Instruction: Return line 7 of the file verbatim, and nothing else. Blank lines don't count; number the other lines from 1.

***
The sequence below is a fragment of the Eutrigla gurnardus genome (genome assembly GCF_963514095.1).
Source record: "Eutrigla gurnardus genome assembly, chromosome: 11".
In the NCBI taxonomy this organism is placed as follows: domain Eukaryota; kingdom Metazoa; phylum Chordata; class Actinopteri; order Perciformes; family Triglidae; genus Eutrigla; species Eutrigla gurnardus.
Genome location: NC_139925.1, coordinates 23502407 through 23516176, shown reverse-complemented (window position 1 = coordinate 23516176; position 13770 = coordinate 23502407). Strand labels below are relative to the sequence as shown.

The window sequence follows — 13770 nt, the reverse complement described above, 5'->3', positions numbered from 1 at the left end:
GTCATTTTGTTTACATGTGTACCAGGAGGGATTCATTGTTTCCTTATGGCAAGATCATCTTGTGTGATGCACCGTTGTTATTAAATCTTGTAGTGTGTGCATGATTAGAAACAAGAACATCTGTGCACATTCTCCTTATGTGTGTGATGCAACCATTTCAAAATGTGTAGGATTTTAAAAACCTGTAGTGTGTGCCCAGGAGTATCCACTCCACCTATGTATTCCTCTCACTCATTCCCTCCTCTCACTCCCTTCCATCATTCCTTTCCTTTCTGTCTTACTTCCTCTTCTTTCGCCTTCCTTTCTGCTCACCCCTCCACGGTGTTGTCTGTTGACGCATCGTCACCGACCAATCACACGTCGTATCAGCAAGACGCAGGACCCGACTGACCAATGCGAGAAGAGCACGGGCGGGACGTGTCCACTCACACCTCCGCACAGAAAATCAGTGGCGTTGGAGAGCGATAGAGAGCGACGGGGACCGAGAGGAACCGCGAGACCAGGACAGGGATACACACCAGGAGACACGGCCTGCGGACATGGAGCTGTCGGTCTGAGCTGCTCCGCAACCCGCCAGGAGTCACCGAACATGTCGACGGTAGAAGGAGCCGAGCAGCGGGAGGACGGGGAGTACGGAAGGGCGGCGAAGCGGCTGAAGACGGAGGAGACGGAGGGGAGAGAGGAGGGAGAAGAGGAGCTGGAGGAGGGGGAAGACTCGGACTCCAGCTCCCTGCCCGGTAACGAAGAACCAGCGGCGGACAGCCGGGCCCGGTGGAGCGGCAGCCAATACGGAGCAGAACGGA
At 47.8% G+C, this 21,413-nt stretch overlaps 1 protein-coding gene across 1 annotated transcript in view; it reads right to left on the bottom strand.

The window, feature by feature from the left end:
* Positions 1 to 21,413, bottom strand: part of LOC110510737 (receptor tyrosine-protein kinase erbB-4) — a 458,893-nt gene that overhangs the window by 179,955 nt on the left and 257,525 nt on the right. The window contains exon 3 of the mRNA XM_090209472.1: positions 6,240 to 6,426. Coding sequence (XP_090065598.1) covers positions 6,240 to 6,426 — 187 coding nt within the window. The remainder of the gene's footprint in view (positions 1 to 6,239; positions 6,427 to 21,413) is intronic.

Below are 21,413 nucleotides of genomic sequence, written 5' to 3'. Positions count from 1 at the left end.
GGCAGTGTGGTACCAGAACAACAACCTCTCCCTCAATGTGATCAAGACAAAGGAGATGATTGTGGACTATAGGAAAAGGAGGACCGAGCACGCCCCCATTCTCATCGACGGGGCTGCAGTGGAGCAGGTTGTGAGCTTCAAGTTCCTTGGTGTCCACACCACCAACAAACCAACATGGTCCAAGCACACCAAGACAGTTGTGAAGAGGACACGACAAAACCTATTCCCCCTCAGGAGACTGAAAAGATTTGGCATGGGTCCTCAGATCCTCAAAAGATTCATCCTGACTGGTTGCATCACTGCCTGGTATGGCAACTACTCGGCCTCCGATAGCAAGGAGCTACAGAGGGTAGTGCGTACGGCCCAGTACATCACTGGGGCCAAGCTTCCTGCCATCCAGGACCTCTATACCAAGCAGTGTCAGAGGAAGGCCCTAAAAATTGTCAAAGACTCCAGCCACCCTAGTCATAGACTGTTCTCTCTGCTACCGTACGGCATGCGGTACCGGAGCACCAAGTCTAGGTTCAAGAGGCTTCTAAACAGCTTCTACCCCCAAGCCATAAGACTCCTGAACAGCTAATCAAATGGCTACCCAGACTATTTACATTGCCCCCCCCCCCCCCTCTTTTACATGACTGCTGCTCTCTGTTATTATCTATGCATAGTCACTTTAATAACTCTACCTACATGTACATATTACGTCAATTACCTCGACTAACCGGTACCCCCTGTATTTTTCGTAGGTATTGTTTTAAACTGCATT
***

At 47.8% G+C, this 21,413-nt stretch overlaps 1 protein-coding gene across 1 annotated transcript in view; it reads right to left on the bottom strand.